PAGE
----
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Gasrec, BOC and SITA UK Begin Production of Liquid Biomethane for Vehicle Fuel

Overview of the Gasrec process. Click to enlarge.

Gasrec, the UK’s first commercial producer of liquid biomethane fuel; BOC, a member of the global gases and engineering Linde Group; and SITA UK, one of the UK’s leading recycling and waste management companies, have begun production of liquid biomethane (LBM) fuel from the Gasrec plant at SITA UK’s Albury landfill site in Surrey, UK.

The Albury plant will produce approximately 5,000 tonnes of LBM per year, sufficient to fuel up to 150 heavy-duty or up to 500 light-duty vehicles, depending on their fuel source (i.e. dedicated gas or dual fuel), mileage, load and duty.

Project life for the Albury landfill LBM work is 15 years. Organic degradation produces around 2,200 m3/hour of landfill gas (LFG), about 50% of which is methane (CH4) with the balance being nitrogen and CO2. The Gasrec technology will recover more than 85% of the methane contained in the raw LFG.

The Gasrec process cleans the landfill gas of all impurities before methane is separated and liquefied to create LBM for vehicle fuel. The liquefaction technology for landfill applications is provided under an exclusive UK agreement with BOC’s parent, The Linde Group. BOC provides plant operation and maintenance services as well as risk management and engineering expertise.

LBM not only offers a renewable alternative to fossil fuels, but also burns more cleanly and quietly than diesel, with a 90% reduction in PM10 particulate, a 60% reduction in NOx, a 50% reduction in SO2 and a 30% reduction in noise.

The use of the LBM as a fuel substitute for fossil diesel or gasoline will result in carbon dioxide savings in the region of 70% on a full lifecycle basis, according to Gasrec. All vehicles that can operate on CNG (compressed natural gas) or LNG (liquefied natural gas) can run on LBM, however LBM offers a reduction in CO2 emissions which is twice that of natural gas, according to the JEC2006 and CONCAWE lifecycle studies.

The initial target for the use of LBM is commercial vehicles operating in the haulage and waste management sectors.

Gasrec has signed an agreement with the Hardstaff Group, one of the largest LNG bulk transporters in the UK, to manage transport logistics and fuel transportation from Albury. The haulage trucks use Hardstaff’s dual fuel system running entirely on LBM.

We have produced electricity from landfill gas for many years but we believe there is a big future for generating fuel from waste. We have another waste-to-fuel project in Hong Kong and have been keen to see this type of technology take off in the UK. We are keen to expand our relationship with Gasrec to cover other types of waste recovery facilities.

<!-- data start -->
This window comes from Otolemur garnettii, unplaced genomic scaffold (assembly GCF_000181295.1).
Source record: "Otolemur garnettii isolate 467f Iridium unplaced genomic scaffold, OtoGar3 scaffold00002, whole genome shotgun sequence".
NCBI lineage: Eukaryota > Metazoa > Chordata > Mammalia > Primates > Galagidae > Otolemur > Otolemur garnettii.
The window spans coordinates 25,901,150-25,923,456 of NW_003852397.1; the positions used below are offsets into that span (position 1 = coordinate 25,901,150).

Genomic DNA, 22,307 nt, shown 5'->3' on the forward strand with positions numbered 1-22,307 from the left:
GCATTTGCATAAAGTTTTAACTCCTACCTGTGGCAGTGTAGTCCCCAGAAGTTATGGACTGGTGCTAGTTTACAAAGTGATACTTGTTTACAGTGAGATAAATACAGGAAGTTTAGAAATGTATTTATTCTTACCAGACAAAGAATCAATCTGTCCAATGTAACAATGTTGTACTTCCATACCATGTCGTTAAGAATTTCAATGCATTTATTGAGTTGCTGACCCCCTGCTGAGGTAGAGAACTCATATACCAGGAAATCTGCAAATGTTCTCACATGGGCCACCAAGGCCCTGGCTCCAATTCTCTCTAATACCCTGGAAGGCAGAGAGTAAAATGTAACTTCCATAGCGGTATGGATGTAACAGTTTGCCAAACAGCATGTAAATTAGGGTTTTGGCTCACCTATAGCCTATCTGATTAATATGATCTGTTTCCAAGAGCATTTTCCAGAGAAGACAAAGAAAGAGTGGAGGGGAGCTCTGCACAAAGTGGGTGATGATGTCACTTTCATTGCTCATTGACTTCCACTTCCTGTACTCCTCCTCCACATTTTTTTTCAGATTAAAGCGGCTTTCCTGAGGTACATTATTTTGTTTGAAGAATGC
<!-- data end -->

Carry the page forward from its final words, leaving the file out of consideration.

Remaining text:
—Stuart Hayward-Higham, New Markets Business Development Manager at SITA UK

The official launch of the Albury plant will take place on 24 June.

(A hat-tip to John!)




Liquid methane is -260F. Why expend all that energy when CNG vehicle are so common.

John Taylor

fuel from waste
The ideal fuel to run garbage trucks on, and it sounds like just enough for the local fleet.

Paul F. Dietz

Liquid methane is -260F. Why expend all that energy when CNG vehicle are so common.If I had to guess, I'd say it's that the marginal cost of liquefaction may not being very high if you also have to separate the CO2 and nitrogen (cooling lets you do both), or perhaps that the landfills don't have a pipeline, so converting the methane to a cryogenic liquid is how they transport it.

The Scoot

What is the going rate for CO2 and Nitrogen? Obviously, waste is money these days, but seriously, what are the numbers? Could municipal solid waste be the next thing after oil?

Reality Czech
Liquid methane is -260F. Why expend all that energy when CNG vehicle are so common.
Liquid methane is denser, so the tanks are smaller. Eliminating high-pressure tanks also gets rid of a potential hazard.

This sounds like a great idea. They keep talking about how Honalulu Hawaii has ran out of landfill area and they are going to barge all the garbage to oregon up the the columbia to a landfill in the gorge. With all that effort why dont they built a ship that can accept the garbage and turn it into liquid fuels using this process or a FT process. Heck they could probably place the ship outside of US waters near Hawaii and avoid most US pollution red tape. They could then offload all the bio-crude to other boats for transport to refineries to finish the job.


I was going o ask the same question about Hydrogen.
but need only point out that liquid h is -252c compared to liquid methane -161c.

Otherwise good comment.


We definitely need more of this as the methane otherwise released unburnt is a greenhouse gas 22* co2 Emissions from the burning of methane will be some number well below 1*.
And we'll always need refuse to be removed.



Turning waste into natural gas (methane) for vehicles can cities is definitely a good idea.

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